|Name ▲▼||Origin ▲▼||Description ▲▼|
|King name |
|Greek||One of the mythical kings of Arcadia. He was the son of Eilatus and originally ruled over Phaesana on the Alpheius in Arcadia. When Cleitor, the son of Azan, died without leaving any issue, Aepytus succeeded him and became king of the Arcadians, a part of whose country was called after him Aepytis.|
|King name |
|Greek||king of Arne in Ioeotia, and husband of Philomedusa, is called in the Iliad vii the club, because he fought with no other weapon but a club. He fell by the hand of the Arcadian Lycurgus, who drove him into a narrow defile, where he could not make use of his club.|
|Greek||There are two Catilli in Roman legend: Catillus the Arcadian, son of Amphiaraus. Catillus, his son. Catillus the Arcadian and his sons Catillus, Tiburtus and Coras escaped the slaughter at Thebes and arrived at the Aniene Plateau. They drove away the Sicilians who lived there and founded a city named Tibur (now Tivoli) in honour of Tiburtius. Greek|
|With the costs of higher education at an all-time high, the American Dream of
a college education can seem like just that — a dream.
However the reality is that there are lots of things a prospective student can do to help offset the high costs of higher education.
If you’re trying to figure out how to go to college for free, we have some advice that might help you on your way.
We’ve covered a wide range of options from how to get free tuition through a grant to various service opportunities.
Take a look at these and other ways you might be able to score a free college education.
|Greek||A son of Dardåñuś and Chryse and brother of Idaeus, who when his family and a part of the Arcadian population emigrated, remained behind in Arcadia. Greek|
|Nymph name |
|Greek||A nymph and the wife of Ares, by whom she became the mother of Elatus, Apheidas, and Azan. She was said to have been a prophetic priestess of the Arcadian Pan. Greek|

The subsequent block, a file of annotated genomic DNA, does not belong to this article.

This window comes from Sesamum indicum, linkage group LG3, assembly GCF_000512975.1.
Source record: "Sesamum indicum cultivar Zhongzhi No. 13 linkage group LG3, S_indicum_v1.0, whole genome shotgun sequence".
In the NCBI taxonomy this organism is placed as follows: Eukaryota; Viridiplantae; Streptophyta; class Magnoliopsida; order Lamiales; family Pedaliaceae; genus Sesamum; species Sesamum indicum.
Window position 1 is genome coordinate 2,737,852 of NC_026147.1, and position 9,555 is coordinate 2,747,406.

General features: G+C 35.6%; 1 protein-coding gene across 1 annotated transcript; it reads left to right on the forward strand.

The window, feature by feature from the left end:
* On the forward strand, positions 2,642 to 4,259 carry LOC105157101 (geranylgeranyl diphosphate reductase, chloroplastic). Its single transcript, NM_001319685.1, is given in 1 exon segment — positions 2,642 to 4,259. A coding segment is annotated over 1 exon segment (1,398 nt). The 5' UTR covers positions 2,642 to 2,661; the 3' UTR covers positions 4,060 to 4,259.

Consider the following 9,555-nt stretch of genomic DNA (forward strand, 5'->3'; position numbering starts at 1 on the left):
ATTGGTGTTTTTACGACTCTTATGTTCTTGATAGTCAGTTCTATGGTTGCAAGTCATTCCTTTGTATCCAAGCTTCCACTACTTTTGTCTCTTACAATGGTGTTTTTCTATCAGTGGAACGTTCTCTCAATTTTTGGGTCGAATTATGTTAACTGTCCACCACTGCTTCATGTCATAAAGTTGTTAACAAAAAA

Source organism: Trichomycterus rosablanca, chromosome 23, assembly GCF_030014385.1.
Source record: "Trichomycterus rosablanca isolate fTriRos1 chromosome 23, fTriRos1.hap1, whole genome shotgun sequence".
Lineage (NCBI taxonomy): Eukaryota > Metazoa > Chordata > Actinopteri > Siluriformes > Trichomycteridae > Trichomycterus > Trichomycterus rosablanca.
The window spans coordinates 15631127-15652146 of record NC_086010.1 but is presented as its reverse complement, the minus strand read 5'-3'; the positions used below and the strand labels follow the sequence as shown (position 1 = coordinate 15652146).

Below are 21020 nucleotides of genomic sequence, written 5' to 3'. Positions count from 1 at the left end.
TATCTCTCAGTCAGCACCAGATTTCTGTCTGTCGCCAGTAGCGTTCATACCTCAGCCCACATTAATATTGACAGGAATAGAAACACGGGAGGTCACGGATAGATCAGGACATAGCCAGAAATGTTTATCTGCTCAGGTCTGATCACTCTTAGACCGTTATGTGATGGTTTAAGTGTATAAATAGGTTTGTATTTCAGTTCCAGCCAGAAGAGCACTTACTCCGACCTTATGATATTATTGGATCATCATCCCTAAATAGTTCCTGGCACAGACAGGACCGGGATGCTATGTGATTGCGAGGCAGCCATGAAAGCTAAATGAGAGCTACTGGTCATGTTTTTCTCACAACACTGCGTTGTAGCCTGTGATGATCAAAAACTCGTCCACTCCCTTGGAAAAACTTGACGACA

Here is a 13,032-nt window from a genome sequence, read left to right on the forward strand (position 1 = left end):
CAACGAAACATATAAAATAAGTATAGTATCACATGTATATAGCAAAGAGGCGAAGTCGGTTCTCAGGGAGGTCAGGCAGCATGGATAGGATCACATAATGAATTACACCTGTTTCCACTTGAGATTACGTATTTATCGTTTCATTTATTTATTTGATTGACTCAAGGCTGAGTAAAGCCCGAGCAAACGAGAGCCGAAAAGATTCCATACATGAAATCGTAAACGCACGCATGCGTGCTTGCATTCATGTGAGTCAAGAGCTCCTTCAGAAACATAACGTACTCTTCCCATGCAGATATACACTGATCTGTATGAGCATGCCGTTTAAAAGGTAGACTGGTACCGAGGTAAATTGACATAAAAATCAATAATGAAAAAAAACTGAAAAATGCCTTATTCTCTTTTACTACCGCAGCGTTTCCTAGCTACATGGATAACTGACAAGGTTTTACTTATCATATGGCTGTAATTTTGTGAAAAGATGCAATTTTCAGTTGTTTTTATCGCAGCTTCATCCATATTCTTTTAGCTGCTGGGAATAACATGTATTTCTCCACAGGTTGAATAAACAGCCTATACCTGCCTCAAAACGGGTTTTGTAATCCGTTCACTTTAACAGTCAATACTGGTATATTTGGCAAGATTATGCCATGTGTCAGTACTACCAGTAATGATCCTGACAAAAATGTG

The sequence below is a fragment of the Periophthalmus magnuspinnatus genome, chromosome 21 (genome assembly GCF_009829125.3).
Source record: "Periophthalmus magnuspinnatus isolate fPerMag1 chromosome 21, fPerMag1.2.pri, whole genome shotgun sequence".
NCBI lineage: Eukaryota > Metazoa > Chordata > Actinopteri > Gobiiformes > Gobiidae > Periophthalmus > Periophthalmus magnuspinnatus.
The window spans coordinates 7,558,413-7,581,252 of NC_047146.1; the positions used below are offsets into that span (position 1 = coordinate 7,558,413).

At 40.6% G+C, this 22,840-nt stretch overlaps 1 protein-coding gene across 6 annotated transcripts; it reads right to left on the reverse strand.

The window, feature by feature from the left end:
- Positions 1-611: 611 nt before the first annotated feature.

|King name |
|Greek||1. A daughter of Poseidon and Pitane. Immediately after her birth, she was carried to the Arcadian king Aepytus, who brought her up. She afterwards became by Apollo the mother of Iamus. 2. A daughter of Iphis, or Philax. (Apollodorus iii) There are three other mythical personages of the same name. Greek|
|Goddess name |
"Furiae aka dirae"
|Greek / Roman||Eumenides, erinyes,, were originally nothing but a personification of curses pronounced upon a guilty criminal. The name Erinnys, which is the more ancient one, was derived by the Greeks from "I hunt up or persecute", or from the Arcadian "I am angry"; so that the Furiae were either the angry goddesses, or the goddesses who hunt up or search after the criminal. Greek / Roman|
|Nymph name |
|Greek||An Arcadian nymph, who is said to have brought up Zeus. Greek|
|Greek||An Arcadian, a son of Lycurgus and Cleophile or Eurynome, a brother of Ancaeus and Amphidamas, and the husband of Clymene, the daughter of Minyas, by whom he became the father of Atalante.|
|Greek||1. A son of Lycaon, and the reputed founder of the Arcadian towns of Orchomenus and Methydrium. (Apollodorus iii)|
|Italy||One of the sons of Lycaon, is said to have led, in conjunction with his brother Oenotrus, an Arcadian colony into Italy.|
|God name |
|Greek||An Arcadian nymph, brought up the god Pan, who derived from her the surname Sinoeis. Greek|
|Nymph name |
|Greek||An Arcadian nymph, who being pursued by Pan, fled into the river Ladon, and at her own request was metamorphosed into a reed, of which Pan then made his flute. ( Metamorphoses I) Greek|
8 ways to attend college for free
1. Grants and scholarshipsFinancial aid — the traditional way of eliminating college costs — is still available. To increase the odds of landing grants and scholarships, Doug Hewitt, co-author of “Free College Resource Book,” advises students to fill out the Free Application for Federal Student Aid, or FAFSA, and then focus on local prizes.
“There are more scholarships you’ll qualify for in your home state than nationally,” says Hewitt. “Look at local organizations and talk to your high school (guidance) counselor.”